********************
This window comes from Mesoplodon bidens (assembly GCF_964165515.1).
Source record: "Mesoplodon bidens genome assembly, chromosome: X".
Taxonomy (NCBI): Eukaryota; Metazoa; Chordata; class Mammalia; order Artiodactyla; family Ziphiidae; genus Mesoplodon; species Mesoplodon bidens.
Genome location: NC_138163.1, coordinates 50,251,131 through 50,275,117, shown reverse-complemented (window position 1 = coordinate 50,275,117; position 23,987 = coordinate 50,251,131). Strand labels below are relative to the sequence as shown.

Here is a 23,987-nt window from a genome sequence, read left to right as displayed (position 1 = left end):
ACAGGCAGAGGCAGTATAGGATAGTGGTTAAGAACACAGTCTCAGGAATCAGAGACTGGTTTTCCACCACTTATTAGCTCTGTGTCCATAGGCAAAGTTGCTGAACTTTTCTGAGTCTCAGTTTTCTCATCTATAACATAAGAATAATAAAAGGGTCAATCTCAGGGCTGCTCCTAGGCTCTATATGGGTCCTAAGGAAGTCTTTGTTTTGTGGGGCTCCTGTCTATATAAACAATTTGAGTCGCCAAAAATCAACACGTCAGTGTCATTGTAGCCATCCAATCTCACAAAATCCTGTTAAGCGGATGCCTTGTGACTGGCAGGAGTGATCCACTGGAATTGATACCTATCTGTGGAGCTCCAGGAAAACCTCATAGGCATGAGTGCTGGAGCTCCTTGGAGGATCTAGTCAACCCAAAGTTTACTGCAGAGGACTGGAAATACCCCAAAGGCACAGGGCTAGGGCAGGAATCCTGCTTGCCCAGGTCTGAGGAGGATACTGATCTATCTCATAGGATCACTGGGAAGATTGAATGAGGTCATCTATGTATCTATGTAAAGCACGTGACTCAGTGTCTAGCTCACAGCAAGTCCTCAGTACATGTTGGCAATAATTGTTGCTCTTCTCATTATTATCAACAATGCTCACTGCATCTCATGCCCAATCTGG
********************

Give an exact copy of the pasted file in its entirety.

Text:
This window comes from Mesoplodon bidens (assembly GCF_964165515.1).
Source record: "Mesoplodon bidens genome assembly, chromosome: X".
Taxonomy (NCBI): Eukaryota; Metazoa; Chordata; class Mammalia; order Artiodactyla; family Ziphiidae; genus Mesoplodon; species Mesoplodon bidens.
Genome location: NC_138163.1, coordinates 50,251,131 through 50,275,117, shown reverse-complemented (window position 1 = coordinate 50,275,117; position 23,987 = coordinate 50,251,131). Strand labels below are relative to the sequence as shown.

Here is a 23,987-nt window from a genome sequence, read left to right as displayed (position 1 = left end):
ACAGGCAGAGGCAGTATAGGATAGTGGTTAAGAACACAGTCTCAGGAATCAGAGACTGGTTTTCCACCACTTATTAGCTCTGTGTCCATAGGCAAAGTTGCTGAACTTTTCTGAGTCTCAGTTTTCTCATCTATAACATAAGAATAATAAAAGGGTCAATCTCAGGGCTGCTCCTAGGCTCTATATGGGTCCTAAGGAAGTCTTTGTTTTGTGGGGCTCCTGTCTATATAAACAATTTGAGTCGCCAAAAATCAACACGTCAGTGTCATTGTAGCCATCCAATCTCACAAAATCCTGTTAAGCGGATGCCTTGTGACTGGCAGGAGTGATCCACTGGAATTGATACCTATCTGTGGAGCTCCAGGAAAACCTCATAGGCATGAGTGCTGGAGCTCCTTGGAGGATCTAGTCAACCCAAAGTTTACTGCAGAGGACTGGAAATACCCCAAAGGCACAGGGCTAGGGCAGGAATCCTGCTTGCCCAGGTCTGAGGAGGATACTGATCTATCTCATAGGATCACTGGGAAGATTGAATGAGGTCATCTATGTATCTATGTAAAGCACGTGACTCAGTGTCTAGCTCACAGCAAGTCCTCAGTACATGTTGGCAATAATTGTTGCTCTTCTCATTATTATCAACAATGCTCACTGCATCTCATGCCCAATCTGG